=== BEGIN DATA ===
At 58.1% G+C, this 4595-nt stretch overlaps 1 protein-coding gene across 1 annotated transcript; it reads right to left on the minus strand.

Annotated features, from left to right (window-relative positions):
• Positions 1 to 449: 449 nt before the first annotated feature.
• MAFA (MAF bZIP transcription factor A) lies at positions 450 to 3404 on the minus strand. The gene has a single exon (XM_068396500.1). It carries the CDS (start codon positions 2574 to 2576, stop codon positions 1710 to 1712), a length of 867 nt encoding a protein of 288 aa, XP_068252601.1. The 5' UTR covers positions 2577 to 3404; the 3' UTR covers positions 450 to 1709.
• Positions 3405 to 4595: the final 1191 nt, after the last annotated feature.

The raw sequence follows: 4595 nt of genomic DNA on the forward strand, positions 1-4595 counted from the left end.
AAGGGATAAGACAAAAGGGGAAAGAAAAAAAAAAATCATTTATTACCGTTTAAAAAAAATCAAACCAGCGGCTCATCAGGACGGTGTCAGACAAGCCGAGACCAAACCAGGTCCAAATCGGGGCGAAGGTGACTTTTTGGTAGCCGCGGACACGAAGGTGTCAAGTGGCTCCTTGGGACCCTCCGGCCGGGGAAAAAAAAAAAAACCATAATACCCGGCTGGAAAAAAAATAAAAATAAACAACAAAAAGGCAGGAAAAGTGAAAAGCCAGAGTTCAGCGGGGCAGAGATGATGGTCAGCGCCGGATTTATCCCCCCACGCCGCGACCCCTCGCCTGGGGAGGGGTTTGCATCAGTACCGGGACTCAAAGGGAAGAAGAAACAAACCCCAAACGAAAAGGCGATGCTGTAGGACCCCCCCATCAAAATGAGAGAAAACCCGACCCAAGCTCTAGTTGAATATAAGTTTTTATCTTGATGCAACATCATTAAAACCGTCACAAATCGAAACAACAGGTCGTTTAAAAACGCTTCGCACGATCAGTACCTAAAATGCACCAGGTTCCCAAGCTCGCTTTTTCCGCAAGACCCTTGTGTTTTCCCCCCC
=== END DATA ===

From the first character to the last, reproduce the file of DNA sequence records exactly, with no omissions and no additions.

At 58.1% G+C, this 4595-nt stretch overlaps 1 protein-coding gene across 1 annotated transcript; it reads right to left on the minus strand.

Annotated features, from left to right (window-relative positions):
• Positions 1 to 449: 449 nt before the first annotated feature.
• MAFA (MAF bZIP transcription factor A) lies at positions 450 to 3404 on the minus strand. The gene has a single exon (XM_068396500.1). It carries the CDS (start codon positions 2574 to 2576, stop codon positions 1710 to 1712), a length of 867 nt encoding a protein of 288 aa, XP_068252601.1. The 5' UTR covers positions 2577 to 3404; the 3' UTR covers positions 450 to 1709.
• Positions 3405 to 4595: the final 1191 nt, after the last annotated feature.

The raw sequence follows: 4595 nt of genomic DNA on the forward strand, positions 1-4595 counted from the left end.
AAGGGATAAGACAAAAGGGGAAAGAAAAAAAAAAATCATTTATTACCGTTTAAAAAAAATCAAACCAGCGGCTCATCAGGACGGTGTCAGACAAGCCGAGACCAAACCAGGTCCAAATCGGGGCGAAGGTGACTTTTTGGTAGCCGCGGACACGAAGGTGTCAAGTGGCTCCTTGGGACCCTCCGGCCGGGGAAAAAAAAAAAAACCATAATACCCGGCTGGAAAAAAAATAAAAATAAACAACAAAAAGGCAGGAAAAGTGAAAAGCCAGAGTTCAGCGGGGCAGAGATGATGGTCAGCGCCGGATTTATCCCCCCACGCCGCGACCCCTCGCCTGGGGAGGGGTTTGCATCAGTACCGGGACTCAAAGGGAAGAAGAAACAAACCCCAAACGAAAAGGCGATGCTGTAGGACCCCCCCATCAAAATGAGAGAAAACCCGACCCAAGCTCTAGTTGAATATAAGTTTTTATCTTGATGCAACATCATTAAAACCGTCACAAATCGAAACAACAGGTCGTTTAAAAACGCTTCGCACGATCAGTACCTAAAATGCACCAGGTTCCCAAGCTCGCTTTTTCCGCAAGACCCTTGTGTTTTCCCCCCC